Thursday, October 28, 2010

15 minute Pants

A few days ago I mentioned that I would be back soon with an easy sew pants tutorial. Well get this! I am actually back with the tutorial. Pictures included and all. AMAZING! That means that I was able to 1. find my camera, 2. my table was free of food particles so I could actually cut fabric and 3. my monsters (I mean darling children) allowed me the 25 minutes it took to sew these up. But I digress. This is what the end result is:

So, your first step is to find a pair of RTW (that's ready to wear if you aren't in the know)pants that fit the person you are making them for. Then you need to fold them up, with the front of the pants hidden, and the back exposed, making a little point in the butt. Don't you like me technical terms? lol This is what your pants need to look like before you start cutting.

Then with the butt pointing to the outer part of the fabric, cut with an approximate 1/2 inch added. After you cut the one side, flip the pants and cut the other side out, with another 1/2 inch added. Note: Please add at least 1 1/2 inches to the top of the "pattern". You'll see why later.

Now take your pattern pieces and turn them right sides facing each other. Pin the top part, that will be your waist, serge or sew up the rise. If you're sewing, use a 3/8" seam.

Now you want to take your pants to the other side of the house where you have your iron because you are just organized like that. You are going to iron leg cuffs by folding the pants "leg" up, then up again. Then stitch a cuff, remembering to backstitch or go back a bit to lock the stitching.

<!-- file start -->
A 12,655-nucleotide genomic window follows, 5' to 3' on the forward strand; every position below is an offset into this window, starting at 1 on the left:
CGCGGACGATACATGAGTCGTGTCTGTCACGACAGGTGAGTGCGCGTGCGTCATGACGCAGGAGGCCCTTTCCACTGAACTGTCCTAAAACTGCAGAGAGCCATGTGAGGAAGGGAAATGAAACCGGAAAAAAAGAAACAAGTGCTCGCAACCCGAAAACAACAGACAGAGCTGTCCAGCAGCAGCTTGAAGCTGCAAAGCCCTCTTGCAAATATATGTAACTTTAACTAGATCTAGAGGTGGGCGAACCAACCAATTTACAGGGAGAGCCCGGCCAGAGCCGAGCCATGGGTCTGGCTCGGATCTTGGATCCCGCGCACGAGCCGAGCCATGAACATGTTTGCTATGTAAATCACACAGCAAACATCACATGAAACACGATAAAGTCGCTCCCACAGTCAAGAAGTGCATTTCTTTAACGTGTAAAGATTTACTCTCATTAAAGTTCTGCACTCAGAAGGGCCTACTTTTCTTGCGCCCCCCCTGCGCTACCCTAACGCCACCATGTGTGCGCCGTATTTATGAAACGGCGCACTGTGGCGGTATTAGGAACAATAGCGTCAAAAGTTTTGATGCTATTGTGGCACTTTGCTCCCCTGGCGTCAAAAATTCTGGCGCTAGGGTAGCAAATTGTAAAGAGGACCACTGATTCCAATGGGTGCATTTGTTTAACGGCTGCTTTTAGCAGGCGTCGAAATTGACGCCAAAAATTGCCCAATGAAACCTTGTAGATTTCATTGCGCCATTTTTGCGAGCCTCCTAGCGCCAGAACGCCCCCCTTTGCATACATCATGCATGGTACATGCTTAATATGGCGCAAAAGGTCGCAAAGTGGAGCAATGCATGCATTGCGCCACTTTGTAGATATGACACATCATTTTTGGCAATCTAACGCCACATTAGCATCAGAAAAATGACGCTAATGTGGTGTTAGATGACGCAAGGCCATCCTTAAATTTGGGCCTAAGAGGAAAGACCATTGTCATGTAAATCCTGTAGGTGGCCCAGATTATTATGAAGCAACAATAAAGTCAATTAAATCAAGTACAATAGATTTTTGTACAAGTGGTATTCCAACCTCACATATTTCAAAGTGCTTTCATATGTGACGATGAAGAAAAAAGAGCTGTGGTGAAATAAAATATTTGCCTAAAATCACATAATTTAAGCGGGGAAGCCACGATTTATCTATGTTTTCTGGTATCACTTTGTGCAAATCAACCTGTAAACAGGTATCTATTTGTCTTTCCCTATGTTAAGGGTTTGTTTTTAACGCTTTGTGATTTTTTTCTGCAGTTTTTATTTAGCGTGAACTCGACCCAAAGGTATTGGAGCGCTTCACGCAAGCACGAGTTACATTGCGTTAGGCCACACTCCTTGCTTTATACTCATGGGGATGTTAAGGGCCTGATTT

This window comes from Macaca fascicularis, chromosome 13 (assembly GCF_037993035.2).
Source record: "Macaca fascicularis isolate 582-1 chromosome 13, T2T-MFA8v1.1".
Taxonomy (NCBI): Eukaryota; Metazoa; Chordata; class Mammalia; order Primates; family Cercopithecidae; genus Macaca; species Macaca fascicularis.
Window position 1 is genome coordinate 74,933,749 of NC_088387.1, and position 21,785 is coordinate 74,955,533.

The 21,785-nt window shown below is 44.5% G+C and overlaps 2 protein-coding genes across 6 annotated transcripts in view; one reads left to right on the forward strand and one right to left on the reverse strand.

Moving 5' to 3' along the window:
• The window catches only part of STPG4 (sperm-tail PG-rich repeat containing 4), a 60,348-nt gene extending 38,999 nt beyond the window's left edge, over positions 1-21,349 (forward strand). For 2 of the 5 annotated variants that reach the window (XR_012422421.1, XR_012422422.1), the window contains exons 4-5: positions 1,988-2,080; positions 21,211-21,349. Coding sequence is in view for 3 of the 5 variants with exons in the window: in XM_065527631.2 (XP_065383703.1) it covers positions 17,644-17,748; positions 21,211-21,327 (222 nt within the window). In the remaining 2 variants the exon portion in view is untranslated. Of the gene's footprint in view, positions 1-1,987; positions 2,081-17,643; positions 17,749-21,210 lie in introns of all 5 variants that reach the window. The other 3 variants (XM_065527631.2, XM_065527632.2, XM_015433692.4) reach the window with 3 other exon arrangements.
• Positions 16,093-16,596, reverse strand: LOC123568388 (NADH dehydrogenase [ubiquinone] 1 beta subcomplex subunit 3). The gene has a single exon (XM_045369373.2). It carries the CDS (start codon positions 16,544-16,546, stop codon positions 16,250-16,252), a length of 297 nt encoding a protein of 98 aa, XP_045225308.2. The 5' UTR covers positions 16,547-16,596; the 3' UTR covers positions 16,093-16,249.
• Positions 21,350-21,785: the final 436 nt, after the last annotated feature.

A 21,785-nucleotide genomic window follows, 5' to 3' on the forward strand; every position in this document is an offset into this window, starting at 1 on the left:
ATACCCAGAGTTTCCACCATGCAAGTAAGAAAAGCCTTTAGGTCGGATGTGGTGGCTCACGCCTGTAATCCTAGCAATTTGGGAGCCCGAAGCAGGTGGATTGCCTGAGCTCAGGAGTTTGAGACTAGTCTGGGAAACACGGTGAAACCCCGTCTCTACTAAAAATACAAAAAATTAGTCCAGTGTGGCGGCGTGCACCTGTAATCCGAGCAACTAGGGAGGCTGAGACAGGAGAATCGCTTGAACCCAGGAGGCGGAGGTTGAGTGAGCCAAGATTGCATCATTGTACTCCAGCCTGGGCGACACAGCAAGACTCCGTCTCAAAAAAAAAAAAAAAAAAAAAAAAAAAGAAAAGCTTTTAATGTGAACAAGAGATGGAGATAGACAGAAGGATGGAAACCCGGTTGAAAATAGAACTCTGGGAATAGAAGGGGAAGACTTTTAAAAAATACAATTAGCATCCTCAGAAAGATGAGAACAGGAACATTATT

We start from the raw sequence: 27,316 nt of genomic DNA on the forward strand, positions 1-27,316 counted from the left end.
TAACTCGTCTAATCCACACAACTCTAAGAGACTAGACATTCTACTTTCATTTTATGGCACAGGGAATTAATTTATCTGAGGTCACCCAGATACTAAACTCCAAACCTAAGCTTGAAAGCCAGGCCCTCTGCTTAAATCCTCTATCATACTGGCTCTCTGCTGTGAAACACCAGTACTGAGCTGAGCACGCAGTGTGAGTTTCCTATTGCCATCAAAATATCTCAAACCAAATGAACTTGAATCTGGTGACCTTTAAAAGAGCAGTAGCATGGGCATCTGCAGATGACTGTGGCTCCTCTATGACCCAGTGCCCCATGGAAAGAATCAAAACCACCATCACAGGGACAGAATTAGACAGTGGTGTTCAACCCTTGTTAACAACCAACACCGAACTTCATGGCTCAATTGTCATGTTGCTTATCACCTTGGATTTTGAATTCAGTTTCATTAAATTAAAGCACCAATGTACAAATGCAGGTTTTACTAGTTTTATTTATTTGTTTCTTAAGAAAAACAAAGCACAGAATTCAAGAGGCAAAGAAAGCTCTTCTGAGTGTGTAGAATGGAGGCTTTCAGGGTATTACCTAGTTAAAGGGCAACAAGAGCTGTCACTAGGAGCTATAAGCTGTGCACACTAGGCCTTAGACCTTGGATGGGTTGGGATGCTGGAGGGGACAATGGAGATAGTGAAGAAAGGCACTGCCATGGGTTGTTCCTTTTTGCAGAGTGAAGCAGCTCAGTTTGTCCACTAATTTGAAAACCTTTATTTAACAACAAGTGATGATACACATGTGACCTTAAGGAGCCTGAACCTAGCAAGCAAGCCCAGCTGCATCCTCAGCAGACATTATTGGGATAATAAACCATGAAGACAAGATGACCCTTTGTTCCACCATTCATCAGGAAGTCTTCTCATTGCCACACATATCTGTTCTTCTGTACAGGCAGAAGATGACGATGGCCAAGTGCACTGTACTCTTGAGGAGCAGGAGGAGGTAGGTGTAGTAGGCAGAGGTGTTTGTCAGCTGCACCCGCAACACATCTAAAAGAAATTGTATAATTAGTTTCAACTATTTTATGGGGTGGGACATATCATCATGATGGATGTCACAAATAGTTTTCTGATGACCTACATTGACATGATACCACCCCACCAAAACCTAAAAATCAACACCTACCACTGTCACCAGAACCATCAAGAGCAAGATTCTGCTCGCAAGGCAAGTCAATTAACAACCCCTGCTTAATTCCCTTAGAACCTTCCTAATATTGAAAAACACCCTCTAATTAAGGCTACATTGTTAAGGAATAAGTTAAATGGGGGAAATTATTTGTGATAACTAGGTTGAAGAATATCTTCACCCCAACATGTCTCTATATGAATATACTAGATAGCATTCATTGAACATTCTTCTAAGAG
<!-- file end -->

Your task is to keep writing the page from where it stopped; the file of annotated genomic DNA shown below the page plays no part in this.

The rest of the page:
Now you are going to trek back to the East Wing to serge up the pants legs. If you were truly organized you would remember to also press the waist. Alas, I am NOT this organized so we'll come back to it. with right sides still facing, match up the crotch seams and pin the legs. Start at one cuff line, sew/serge all the way to the other cuff edge. Backstitch! Now we go back and iron down the waist (this is why we left extra inches at the top of our pattern), then sew around the waist creating a casing but leave at least one inch unstitched to allow room for feeding the elastic through. After you feed the elastic through the casing, sew the two ends together and now you can finish your
pants by closing up the casing seam.

And Viola! You now have a super cute, easy, and quick pair of pants and you even created the pattern!

1 comment:

  1. I love easy pants! Your baby is getting big. How about a birth story???